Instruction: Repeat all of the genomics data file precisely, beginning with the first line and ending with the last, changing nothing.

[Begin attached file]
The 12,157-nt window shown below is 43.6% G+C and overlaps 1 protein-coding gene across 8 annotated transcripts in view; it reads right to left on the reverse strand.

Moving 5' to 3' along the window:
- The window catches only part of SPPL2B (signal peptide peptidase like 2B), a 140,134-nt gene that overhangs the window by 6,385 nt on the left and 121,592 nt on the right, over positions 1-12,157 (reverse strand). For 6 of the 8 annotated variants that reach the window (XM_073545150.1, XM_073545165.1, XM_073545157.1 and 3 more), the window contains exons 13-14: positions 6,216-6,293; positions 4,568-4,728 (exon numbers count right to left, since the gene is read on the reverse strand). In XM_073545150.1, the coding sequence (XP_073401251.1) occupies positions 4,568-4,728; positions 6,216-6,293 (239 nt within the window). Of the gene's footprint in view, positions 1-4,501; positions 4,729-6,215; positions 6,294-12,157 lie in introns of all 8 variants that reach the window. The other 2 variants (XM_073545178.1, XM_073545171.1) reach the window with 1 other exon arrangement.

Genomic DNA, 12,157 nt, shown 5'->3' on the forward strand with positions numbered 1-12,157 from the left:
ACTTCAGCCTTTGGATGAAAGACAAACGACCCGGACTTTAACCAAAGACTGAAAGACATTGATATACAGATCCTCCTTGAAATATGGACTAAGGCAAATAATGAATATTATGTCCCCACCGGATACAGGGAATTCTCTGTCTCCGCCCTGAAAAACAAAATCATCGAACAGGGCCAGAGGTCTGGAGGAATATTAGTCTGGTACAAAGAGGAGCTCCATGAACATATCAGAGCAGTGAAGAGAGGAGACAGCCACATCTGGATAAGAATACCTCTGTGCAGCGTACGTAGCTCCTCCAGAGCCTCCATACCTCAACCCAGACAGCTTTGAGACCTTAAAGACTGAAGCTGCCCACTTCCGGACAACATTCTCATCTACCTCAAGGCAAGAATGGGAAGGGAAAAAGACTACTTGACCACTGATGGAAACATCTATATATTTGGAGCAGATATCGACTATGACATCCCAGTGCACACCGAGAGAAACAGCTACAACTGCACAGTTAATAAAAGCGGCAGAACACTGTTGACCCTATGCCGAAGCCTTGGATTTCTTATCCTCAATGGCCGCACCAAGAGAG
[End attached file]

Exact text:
The 12,157-nt window shown below is 43.6% G+C and overlaps 1 protein-coding gene across 8 annotated transcripts in view; it reads right to left on the reverse strand.

Moving 5' to 3' along the window:
- The window catches only part of SPPL2B (signal peptide peptidase like 2B), a 140,134-nt gene that overhangs the window by 6,385 nt on the left and 121,592 nt on the right, over positions 1-12,157 (reverse strand). For 6 of the 8 annotated variants that reach the window (XM_073545150.1, XM_073545165.1, XM_073545157.1 and 3 more), the window contains exons 13-14: positions 6,216-6,293; positions 4,568-4,728 (exon numbers count right to left, since the gene is read on the reverse strand). In XM_073545150.1, the coding sequence (XP_073401251.1) occupies positions 4,568-4,728; positions 6,216-6,293 (239 nt within the window). Of the gene's footprint in view, positions 1-4,501; positions 4,729-6,215; positions 6,294-12,157 lie in introns of all 8 variants that reach the window. The other 2 variants (XM_073545178.1, XM_073545171.1) reach the window with 1 other exon arrangement.

Genomic DNA, 12,157 nt, shown 5'->3' on the forward strand with positions numbered 1-12,157 from the left:
ACTTCAGCCTTTGGATGAAAGACAAACGACCCGGACTTTAACCAAAGACTGAAAGACATTGATATACAGATCCTCCTTGAAATATGGACTAAGGCAAATAATGAATATTATGTCCCCACCGGATACAGGGAATTCTCTGTCTCCGCCCTGAAAAACAAAATCATCGAACAGGGCCAGAGGTCTGGAGGAATATTAGTCTGGTACAAAGAGGAGCTCCATGAACATATCAGAGCAGTGAAGAGAGGAGACAGCCACATCTGGATAAGAATACCTCTGTGCAGCGTACGTAGCTCCTCCAGAGCCTCCATACCTCAACCCAGACAGCTTTGAGACCTTAAAGACTGAAGCTGCCCACTTCCGGACAACATTCTCATCTACCTCAAGGCAAGAATGGGAAGGGAAAAAGACTACTTGACCACTGATGGAAACATCTATATATTTGGAGCAGATATCGACTATGACATCCCAGTGCACACCGAGAGAAACAGCTACAACTGCACAGTTAATAAAAGCGGCAGAACACTGTTGACCCTATGCCGAAGCCTTGGATTTCTTATCCTCAATGGCCGCACCAAGAGAG